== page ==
Victim Blaming: Why Do We Still Do It?

What Psychology Says About the Dark Tendency of Comment-Section Victim Blaming

  • Graphic Carleen Loney

The awful reality that the world is not fair results in a lot of anxiety and uncertainty. This leads our minds to find something to hold on to, something to blame in order to make sense of the world we live in.

In today’s world, victim blaming occurs in various forms—ultimately all pointing towards the survivor being held responsible for the crime or wrongful act they have endured.

Although there have been several attempts to raise awareness and sensitivity to the behaviour, such as actions taken in light of the #MeToo movement or policies adopted by social media companies within their platforms, we still have a long way to go.

The rise of #MeToo was subsequently met with a rise in discourse that blamed Weinstein’s victims for what happened, labelling them as liars, or simply portraying them as imperfect victims.

In 2020, victim blaming is a crisis that can provoke survivors online and in person, resulting in it being a cause for mental health issues and even suicides.

Also unfortunate is that the problem is often overlooked. While social media platforms are trying to establish ways to monitor offensive comments, this doesn’t necessarily tackle victim blaming. This is because it can often take subtle forms, not limited to easily identifiable words. It can sometimes take a more passive-aggressive path that plants seeds of doubt in the survivor’s mind.

There are also language barriers and other technical difficulties that are a barrier to identifying victim-blaming behaviour.

To understand victim blaming from a psychological perspective, I reached out to Lindsay Sparks, a social psychology professor at Concordia University with experience working at the Montreal Sexual Assault Centre.

Sparks explained that victim blaming is a result of our “belief in a just world.” This describes a need to believe that good things happen to good people and bad things happen to bad people.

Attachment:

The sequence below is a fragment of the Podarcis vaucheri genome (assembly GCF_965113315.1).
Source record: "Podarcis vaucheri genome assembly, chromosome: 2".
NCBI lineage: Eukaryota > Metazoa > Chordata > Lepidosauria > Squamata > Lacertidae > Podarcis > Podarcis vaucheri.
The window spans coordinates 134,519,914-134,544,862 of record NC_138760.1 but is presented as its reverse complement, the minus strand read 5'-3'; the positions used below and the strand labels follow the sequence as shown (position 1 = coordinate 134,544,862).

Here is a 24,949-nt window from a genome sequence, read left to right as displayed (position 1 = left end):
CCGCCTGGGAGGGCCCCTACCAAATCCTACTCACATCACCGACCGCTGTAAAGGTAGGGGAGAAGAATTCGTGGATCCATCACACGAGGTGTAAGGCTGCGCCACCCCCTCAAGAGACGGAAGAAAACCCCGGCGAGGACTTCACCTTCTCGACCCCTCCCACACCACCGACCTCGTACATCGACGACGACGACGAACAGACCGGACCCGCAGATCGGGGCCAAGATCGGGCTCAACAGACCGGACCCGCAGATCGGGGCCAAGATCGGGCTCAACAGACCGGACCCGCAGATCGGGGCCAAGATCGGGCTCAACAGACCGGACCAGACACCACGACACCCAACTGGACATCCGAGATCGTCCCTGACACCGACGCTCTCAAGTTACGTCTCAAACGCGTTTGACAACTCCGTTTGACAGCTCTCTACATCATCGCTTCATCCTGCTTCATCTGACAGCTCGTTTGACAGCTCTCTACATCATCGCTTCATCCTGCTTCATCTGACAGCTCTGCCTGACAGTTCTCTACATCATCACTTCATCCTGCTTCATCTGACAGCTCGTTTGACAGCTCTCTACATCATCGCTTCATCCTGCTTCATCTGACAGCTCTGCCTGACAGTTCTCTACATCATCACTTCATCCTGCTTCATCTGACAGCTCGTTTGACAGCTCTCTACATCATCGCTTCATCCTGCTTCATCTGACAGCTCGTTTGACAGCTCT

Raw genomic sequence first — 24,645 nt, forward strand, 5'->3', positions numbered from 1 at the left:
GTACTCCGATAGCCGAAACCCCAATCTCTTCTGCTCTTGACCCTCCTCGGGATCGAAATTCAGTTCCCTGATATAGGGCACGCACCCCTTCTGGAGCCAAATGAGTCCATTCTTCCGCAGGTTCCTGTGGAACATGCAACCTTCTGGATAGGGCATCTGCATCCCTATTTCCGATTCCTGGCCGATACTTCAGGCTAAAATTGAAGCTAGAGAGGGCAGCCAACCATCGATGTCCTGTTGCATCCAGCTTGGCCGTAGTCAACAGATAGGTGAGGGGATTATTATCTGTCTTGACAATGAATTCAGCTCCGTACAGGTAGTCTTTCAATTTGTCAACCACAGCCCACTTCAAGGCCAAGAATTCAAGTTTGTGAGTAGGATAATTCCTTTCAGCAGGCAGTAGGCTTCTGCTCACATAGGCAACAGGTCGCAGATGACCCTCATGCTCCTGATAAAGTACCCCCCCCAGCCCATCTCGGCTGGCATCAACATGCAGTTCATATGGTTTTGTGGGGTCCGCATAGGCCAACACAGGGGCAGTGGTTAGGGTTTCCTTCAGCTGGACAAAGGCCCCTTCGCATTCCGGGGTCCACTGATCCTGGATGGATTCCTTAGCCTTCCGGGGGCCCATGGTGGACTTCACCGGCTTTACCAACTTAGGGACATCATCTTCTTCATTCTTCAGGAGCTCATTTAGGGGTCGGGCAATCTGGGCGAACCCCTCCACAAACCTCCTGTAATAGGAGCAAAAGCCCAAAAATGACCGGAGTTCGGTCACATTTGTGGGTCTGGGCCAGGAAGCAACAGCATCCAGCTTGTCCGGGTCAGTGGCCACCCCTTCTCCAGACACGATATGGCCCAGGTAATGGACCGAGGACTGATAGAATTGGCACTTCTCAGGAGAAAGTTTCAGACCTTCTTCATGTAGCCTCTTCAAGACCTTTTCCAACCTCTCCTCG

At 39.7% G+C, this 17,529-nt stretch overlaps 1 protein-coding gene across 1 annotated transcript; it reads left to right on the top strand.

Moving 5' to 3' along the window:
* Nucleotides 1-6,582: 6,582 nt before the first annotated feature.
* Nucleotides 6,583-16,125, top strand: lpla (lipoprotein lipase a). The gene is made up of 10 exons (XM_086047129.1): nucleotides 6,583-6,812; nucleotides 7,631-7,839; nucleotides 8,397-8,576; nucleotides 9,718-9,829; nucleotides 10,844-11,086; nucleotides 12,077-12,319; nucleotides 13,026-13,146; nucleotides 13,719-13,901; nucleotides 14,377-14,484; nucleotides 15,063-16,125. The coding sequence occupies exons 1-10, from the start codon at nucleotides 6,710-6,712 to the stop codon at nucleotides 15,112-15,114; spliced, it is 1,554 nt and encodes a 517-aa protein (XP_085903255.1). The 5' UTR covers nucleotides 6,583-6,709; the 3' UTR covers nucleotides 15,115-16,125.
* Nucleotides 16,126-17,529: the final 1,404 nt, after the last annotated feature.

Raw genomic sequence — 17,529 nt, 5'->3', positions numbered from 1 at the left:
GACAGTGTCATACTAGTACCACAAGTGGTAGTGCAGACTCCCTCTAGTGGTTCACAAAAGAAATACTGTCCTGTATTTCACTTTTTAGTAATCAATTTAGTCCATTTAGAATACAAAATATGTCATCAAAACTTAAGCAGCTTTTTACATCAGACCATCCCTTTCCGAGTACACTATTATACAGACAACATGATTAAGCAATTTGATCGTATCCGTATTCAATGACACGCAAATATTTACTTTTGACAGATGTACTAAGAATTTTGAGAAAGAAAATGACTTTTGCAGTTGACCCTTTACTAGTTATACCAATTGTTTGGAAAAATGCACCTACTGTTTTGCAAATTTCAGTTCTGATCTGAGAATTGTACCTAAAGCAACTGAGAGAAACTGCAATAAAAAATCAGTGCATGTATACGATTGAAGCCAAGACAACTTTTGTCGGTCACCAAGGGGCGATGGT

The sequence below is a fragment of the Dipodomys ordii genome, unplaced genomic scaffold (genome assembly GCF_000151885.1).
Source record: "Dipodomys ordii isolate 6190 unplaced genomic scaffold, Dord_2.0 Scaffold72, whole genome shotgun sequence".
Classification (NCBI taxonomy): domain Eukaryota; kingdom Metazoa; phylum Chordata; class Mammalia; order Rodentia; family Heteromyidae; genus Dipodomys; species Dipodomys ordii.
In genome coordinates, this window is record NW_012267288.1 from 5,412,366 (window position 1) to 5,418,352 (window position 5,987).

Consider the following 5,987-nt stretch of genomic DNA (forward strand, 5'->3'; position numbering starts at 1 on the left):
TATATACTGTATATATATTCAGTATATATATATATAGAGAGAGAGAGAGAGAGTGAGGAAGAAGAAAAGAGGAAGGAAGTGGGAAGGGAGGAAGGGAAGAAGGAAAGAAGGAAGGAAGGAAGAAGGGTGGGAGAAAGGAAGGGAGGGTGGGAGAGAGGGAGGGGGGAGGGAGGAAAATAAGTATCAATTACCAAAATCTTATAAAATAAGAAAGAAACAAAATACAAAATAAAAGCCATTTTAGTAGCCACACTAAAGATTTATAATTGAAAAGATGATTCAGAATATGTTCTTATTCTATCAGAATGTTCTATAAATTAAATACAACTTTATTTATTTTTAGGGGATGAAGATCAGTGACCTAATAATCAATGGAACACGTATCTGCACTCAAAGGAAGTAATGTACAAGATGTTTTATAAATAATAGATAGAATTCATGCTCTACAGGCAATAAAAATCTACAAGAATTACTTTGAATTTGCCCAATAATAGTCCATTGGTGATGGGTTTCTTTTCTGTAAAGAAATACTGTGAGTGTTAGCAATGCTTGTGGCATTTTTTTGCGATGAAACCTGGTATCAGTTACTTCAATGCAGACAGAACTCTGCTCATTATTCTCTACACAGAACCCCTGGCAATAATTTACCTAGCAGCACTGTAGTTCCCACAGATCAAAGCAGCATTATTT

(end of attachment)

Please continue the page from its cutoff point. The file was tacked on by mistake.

What this shows is a human desire for some sort of equilibrium that justifies horrible experiences, bringing out a dark and selfish side in many people.

If this is the way we cope to maintain belief in a “just world,” what about the survivors? How can they maintain their belief in a just world?

During Sparks’s training period at SARC, one of the first things she was taught was when addressing victims to refer to them as survivors and to tell them “I believe you.”

Often, survivors expect to be met with skepticism, apprehension, and wariness, which plants seeds of self-doubt.

Every step of the journey they take to stand up for themselves, they’re constantly thrown questions like “What were you wearing?”

“Was it late at night?”

“Were you drunk?”

“How many drinks?”

“Maybe you were flirty?”

If they’re not questioned like this, they’re met with unjustifiable excuses such as “Boys will be boys,” or “It’s a strong urge for men,” or “Maybe that’s not what happened,” and even “It was just one slap.”

The list is, unfortunately, endless.

The fear of whether or not people will believe them and wondering how people will perceive and treat them contributes to survivors being hesitant to report and share their stories at all.

Sparks explained that it’s hard for survivors to believe in a just world, but that it’s important they don’t assume responsibility for what happened to them.

“Humans have a natural tendency to manipulate past events and reflect what preceded it,” said Sparks. “They start indulging in counterfactual reasoning, thinking about what they could have done differently in order to change the outcome.” She explained that this functions to internalize blame.

“If they can dissociate, the survivor can gradually stop internalizing ‘this thing happened to me because I’m a bad person,’ and acknowledge this was a random event that has nothing to do with who they are as a person,” she said.

“Sexual assault is a very humiliating and dehumanizing act against someone. Attached to that shame is a lot of self-blame, because in our culture we tend to blame victims in general.” —Beverly Engel